Until recently, the preferred surgical approach for patients with herniated discs in the cervical region of the spine (the uppermost section extending into the neck) was a Cervical Discectomy and Fusion. That treatment, which fuses the damaged disc is still widely used, and offers very good outcomes for most people.
Today there is a new technology that offers patients another treatment option. Performed in Europe for more than a decade, it involves actually replacing the damaged disk with an artificial one. Cervical Disc Replacement is being performed by a few American orthopaedic surgeons, among them Dr. Stanford Tack of IBJI-Libertyville.
Not all patients with herniated cervical discs are candidates for a disc replacement. Age, activity level, overall spine health and level of disc disease are all considerations. But for many patients, Dr. Tack suggests replacing the disc rather than fusing it to another one.
The earlier technique (called “Fusion”), by molding two vertebrae together, can reduce flexibility at that spot in the spine. “When a vertebra is fused to another one, the adjacent regions compensate,” says Dr. Tack. In other words, nearby discs become more flexible in order to balance the decreased flexibility in the fused area. This can lead to herniated discs above or below the fused area (called Adjacent Segment Disease). “It’s when we fuse two or more discs,” explains Dr. Tack, “that we see stiffness and limited mobility in the neck.” Though long-term U.S. studies haven’t been done – mostly because the technology is new here – there is a strong possibility that disc replacement will avoid that development.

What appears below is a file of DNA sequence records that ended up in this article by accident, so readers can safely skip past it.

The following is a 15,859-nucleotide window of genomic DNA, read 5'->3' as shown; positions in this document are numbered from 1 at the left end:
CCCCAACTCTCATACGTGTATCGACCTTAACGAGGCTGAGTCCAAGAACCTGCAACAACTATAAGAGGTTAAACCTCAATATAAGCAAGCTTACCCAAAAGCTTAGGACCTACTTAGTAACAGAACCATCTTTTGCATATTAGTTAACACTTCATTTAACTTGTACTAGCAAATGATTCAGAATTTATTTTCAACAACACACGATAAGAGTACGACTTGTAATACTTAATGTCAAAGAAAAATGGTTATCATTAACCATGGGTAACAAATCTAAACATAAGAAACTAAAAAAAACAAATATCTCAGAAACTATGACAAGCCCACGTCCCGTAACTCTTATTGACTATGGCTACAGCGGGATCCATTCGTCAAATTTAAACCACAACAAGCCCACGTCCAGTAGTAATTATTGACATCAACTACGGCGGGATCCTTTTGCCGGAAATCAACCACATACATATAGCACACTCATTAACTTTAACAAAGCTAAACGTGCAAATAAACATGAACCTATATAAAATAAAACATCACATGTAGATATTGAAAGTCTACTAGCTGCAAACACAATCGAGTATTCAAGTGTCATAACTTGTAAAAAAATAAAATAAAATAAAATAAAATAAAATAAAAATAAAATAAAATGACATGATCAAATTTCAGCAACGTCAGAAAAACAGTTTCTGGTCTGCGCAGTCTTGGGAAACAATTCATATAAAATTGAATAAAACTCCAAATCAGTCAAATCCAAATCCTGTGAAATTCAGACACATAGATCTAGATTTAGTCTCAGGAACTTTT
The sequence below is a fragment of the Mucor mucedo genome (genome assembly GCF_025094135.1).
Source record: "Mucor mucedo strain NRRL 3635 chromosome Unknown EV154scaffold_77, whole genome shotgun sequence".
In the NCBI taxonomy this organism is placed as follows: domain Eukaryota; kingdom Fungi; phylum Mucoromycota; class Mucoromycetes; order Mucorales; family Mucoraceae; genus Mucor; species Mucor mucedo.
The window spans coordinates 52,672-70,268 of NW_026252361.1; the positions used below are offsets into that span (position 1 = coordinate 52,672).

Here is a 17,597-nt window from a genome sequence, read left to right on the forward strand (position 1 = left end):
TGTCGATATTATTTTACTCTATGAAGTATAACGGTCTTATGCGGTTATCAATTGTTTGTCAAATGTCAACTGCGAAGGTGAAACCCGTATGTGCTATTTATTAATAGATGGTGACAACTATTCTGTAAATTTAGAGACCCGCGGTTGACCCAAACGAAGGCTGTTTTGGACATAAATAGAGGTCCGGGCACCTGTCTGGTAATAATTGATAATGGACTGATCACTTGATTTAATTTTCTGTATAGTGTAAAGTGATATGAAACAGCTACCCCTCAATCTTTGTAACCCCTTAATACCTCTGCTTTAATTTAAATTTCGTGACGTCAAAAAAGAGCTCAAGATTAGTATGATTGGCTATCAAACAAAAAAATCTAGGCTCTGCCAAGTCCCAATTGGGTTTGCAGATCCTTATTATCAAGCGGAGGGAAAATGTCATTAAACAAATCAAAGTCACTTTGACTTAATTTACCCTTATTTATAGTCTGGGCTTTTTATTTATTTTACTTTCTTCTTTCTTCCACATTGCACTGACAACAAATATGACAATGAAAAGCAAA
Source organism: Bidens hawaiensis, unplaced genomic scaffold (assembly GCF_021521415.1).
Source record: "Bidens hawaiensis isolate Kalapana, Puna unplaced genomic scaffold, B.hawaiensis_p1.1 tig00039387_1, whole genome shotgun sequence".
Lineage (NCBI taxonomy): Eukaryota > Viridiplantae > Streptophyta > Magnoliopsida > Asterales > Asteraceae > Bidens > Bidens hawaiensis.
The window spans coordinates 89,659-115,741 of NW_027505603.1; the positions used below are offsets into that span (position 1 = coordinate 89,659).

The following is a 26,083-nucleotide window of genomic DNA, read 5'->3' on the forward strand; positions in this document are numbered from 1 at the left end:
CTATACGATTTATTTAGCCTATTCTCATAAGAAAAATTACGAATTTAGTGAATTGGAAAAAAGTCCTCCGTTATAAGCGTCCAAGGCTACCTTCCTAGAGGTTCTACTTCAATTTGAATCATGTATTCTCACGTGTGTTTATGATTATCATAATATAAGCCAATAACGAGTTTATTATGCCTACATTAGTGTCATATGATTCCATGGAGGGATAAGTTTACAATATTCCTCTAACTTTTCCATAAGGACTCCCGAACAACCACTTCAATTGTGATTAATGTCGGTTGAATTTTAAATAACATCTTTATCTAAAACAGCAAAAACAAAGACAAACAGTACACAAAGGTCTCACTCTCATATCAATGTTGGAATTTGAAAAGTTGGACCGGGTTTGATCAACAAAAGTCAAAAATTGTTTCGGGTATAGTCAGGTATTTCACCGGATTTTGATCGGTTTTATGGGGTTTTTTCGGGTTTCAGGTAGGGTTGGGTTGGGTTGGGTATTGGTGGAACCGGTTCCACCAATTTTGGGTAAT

Dr. Tack’s disc replacement patients typically return to full activity sooner than those undergoing cervical discectomy with fusion. “In six weeks, they can be back in the gym,” he says. “In general, their maximum medical improvement happens at 3 months instead of at 6 months.” Post-surgical maintenance is typically just annual exams.
In the past, many neck surgeries were performed primarily by neurosurgeons. But Dr. Tack believes that orthopaedic surgeons are the ideal providers to perform disc replacement, because of their understanding of joint replacement issues. “We know the maintenance and performance issues of these devices,” he states.
Dr. Tack uses a metal-on-metal artificial disc, which was the first one approved by the FDA, because he believes it will last longer. (A second device is made of metal-on-plastic.) Special training was involved, but Dr. Tack points out that the basic elements of this surgery are the same as those for anterior cervical disc fusion. “A successful disc replacement requires attention to detail,” explains Dr. Tack.
Currently, not all insurance companies are covering the costs of Cervical Disc Replacement. More than half of Dr. Tack’s patients who considered this surgery didn’t go through with it for that reason. Typically, the majority of patients with herniated discs improves with non-surgical treatments and can avoid surgery, at least for a while. “Happily, a high percentage of patients with disc degeneration will improve with non-surgical treatment,” says Dr. Tack. “and those facing surgery now have a choice between Fusion and Disc Replacement. Both of these are excellent treatment options. Both offer relief of pain.”